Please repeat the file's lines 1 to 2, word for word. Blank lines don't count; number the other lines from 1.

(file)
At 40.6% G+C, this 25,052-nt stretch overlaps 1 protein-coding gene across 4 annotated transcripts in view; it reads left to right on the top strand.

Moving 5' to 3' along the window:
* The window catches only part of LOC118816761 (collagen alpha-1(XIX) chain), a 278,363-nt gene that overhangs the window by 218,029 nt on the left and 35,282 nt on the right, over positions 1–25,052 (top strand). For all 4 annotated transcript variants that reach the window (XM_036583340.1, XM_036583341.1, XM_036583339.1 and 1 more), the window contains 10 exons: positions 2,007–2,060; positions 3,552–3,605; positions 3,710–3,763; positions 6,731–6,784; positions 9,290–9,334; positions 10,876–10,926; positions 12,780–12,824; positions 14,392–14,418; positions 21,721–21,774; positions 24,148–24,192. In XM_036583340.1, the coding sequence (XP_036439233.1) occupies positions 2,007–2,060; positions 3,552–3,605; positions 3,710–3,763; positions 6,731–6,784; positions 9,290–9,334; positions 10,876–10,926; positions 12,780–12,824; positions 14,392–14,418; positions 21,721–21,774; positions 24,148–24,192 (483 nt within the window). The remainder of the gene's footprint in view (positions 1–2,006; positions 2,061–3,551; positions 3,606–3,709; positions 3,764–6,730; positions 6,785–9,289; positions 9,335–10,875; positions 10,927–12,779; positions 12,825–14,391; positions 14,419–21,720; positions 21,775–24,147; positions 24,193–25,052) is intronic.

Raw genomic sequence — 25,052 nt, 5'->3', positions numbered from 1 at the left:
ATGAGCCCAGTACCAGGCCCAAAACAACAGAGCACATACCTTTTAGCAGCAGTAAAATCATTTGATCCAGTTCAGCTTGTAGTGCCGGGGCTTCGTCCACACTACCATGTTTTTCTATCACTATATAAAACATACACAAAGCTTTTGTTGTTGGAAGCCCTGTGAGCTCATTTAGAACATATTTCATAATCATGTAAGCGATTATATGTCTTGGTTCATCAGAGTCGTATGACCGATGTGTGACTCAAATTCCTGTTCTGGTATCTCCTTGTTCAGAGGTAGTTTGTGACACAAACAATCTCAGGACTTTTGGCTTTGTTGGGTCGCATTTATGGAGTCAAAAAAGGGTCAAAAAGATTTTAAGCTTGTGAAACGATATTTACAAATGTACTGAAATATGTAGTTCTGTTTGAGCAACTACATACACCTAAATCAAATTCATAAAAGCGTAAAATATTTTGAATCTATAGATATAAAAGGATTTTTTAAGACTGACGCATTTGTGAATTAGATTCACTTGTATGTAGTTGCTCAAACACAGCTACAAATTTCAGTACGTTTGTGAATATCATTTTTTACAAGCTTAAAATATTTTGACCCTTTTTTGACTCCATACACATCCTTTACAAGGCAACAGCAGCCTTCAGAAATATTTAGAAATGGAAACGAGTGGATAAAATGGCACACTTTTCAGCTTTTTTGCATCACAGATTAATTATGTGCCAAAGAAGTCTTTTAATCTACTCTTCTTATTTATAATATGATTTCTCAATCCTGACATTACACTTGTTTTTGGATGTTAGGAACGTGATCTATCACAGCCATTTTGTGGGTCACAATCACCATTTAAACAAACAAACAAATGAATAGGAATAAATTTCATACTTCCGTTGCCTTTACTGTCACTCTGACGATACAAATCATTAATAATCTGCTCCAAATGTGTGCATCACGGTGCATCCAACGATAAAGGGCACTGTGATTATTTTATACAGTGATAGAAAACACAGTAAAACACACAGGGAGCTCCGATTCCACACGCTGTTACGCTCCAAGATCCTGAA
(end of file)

At 40.6% G+C, this 25,052-nt stretch overlaps 1 protein-coding gene across 4 annotated transcripts in view; it reads left to right on the top strand.

Moving 5' to 3' along the window: